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InternetDevels: Drupal themes

ven, 07/03/2014 - 09:13

Each site has its own design. Good-looking design will help attract users, they will stay on the portal longer and most likely will visit it again.

There are lots of Drupal themes that will help you to develop your own theme from scratch, to create a simple and beautiful catalogue website, or to make a useful site that will have a lot of helpful materials.

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Code Drop: Writing a Drupal 8 Image Effect Plugin for Image Styles

ven, 07/03/2014 - 05:48

Recently at Drupal South I had the opportunity to upgrade the Image Style Quality module to Drupal 8. I was lucky enough to be surrounded by some of Australia's top Drupal contributors who were more than happy to lend a hand with the ins and outs. In this blog post I will run through the entire processes of writing an image effect plugin for Drupal 8.

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Advantage Labs: Baking our cake and eating it too: an uncamp FTW

jeu, 06/03/2014 - 22:05

In the past 3 years the Twin Cities Drupal community has organized one of the best annual Drupal camps in the country. But still we find learning gaps -- people new to Drupal looking for help answering questions they haven't yet formed; advanced developers seeking challenges; self-taught site-builders wanting to understand if they've put the pieces together correctly. Staring at another 7 months before our next DrupalCamp Twin Cities, this past Saturday we hosted the first ever Twin Cities Drupal Open House (TCD'OH!) in an effort to address the difficulty of being everything for everybody every time.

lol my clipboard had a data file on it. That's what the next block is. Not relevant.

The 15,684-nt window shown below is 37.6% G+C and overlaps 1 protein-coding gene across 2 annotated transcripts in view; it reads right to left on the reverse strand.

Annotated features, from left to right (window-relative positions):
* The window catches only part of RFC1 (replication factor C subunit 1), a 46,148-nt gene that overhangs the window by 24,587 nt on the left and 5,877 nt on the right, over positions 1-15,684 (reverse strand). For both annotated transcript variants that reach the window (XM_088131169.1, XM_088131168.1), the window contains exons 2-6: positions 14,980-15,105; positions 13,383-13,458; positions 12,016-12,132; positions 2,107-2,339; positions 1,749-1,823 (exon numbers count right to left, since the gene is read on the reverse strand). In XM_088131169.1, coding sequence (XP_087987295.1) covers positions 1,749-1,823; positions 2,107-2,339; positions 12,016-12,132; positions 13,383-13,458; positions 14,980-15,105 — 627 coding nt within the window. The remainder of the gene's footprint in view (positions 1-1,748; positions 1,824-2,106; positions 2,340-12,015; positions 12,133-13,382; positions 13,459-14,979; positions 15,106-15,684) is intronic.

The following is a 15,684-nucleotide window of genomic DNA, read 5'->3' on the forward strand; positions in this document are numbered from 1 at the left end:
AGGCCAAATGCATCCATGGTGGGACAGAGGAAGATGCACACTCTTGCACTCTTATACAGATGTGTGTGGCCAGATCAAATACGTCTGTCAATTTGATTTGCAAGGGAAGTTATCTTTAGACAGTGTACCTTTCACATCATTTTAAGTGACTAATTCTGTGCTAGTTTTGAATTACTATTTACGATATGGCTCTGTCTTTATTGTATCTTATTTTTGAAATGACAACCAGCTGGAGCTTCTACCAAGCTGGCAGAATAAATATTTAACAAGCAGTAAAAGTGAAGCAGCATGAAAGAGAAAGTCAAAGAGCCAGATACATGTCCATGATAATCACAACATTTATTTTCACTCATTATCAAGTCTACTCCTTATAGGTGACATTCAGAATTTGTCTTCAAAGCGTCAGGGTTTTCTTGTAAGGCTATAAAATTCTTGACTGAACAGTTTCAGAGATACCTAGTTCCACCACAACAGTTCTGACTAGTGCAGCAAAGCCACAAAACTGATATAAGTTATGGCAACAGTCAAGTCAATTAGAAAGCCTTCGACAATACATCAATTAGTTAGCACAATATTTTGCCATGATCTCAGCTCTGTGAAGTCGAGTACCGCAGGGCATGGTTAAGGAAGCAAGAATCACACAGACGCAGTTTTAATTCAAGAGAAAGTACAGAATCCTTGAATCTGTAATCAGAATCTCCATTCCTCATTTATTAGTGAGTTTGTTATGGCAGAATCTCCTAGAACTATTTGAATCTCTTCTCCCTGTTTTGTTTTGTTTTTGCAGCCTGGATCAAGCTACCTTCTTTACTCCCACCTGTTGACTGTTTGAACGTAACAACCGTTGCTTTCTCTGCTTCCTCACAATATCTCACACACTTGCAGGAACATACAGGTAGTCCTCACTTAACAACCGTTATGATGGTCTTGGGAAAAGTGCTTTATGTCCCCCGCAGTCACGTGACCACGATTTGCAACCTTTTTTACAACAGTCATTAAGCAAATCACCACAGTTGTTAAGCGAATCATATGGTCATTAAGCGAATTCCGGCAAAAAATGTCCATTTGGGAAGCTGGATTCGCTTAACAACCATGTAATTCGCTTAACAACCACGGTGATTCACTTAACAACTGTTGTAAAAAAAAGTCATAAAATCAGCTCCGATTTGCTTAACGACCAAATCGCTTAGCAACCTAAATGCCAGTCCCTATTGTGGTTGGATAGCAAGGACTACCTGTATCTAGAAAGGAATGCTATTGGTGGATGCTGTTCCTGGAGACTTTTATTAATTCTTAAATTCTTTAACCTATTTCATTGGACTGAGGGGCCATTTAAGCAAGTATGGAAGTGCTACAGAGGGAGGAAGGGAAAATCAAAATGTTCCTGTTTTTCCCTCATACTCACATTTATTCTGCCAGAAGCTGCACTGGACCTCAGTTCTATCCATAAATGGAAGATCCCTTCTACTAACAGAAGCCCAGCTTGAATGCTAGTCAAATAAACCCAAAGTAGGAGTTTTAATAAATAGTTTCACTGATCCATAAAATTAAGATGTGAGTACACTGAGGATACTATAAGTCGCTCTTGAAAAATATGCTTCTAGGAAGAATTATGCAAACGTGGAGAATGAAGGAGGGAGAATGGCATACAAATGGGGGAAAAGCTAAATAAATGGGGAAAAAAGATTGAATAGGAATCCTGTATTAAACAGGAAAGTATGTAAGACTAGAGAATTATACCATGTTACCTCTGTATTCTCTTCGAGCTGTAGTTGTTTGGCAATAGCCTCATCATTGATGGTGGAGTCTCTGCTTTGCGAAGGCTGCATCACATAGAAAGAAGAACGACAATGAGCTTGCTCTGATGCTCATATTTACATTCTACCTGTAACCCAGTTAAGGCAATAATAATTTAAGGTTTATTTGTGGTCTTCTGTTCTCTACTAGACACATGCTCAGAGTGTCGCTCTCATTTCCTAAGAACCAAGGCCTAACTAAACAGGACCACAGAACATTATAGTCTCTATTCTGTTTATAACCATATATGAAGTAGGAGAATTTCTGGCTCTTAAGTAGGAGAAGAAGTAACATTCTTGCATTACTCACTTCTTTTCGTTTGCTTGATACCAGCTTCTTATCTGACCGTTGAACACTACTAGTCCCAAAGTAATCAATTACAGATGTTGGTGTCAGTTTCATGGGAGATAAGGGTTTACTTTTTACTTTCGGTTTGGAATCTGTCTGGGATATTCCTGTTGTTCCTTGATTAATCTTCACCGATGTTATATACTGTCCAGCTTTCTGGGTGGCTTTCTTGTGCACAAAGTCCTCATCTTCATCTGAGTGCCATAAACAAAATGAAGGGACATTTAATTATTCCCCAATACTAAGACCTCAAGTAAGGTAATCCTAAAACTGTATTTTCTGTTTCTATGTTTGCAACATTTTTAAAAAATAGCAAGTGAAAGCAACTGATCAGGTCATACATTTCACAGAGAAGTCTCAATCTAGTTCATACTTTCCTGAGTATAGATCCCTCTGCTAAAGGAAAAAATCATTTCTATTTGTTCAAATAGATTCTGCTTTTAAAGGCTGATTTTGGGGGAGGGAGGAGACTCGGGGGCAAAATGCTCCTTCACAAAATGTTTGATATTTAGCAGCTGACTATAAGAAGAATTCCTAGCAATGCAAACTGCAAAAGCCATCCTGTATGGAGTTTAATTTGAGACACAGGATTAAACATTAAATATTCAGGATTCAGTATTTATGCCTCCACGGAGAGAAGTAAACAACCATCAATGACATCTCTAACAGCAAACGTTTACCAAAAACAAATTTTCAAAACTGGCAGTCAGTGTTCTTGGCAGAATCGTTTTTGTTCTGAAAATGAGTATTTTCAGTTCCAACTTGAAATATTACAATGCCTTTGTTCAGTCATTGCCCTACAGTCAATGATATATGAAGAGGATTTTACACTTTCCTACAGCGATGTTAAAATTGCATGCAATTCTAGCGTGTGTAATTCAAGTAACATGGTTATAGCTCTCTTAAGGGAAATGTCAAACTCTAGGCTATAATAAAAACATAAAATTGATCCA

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Modules Unraveled: How to use multiple logos in responsive design

jeu, 06/03/2014 - 19:14

When re-designing my site, I needed to make the logo responsive so that it could stay out of the way, and not take up more screen real estate than needed. Here's my (debatably hacky) solution to creating a responsive logo using css and display:none.

Show Different Logos Based On Window Size Tags: 
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Lullabot: Creating a Simple Chrome Extension

jeu, 06/03/2014 - 19:00

As a front-end developer there are a lot of different technologies to keep up with. Whether I’m working with AngularJS or trying to set up Grunt tasks, I find myself having to look up a lot of things. To make that easier on myself, I decided to write Google Chrome extensions to simplify the process. It turns out that’s pretty darn easy! In this article, I’ll show you how to create a simple one that hooks into Chrome's Omnibar to search the Drupal API with a simple keyword.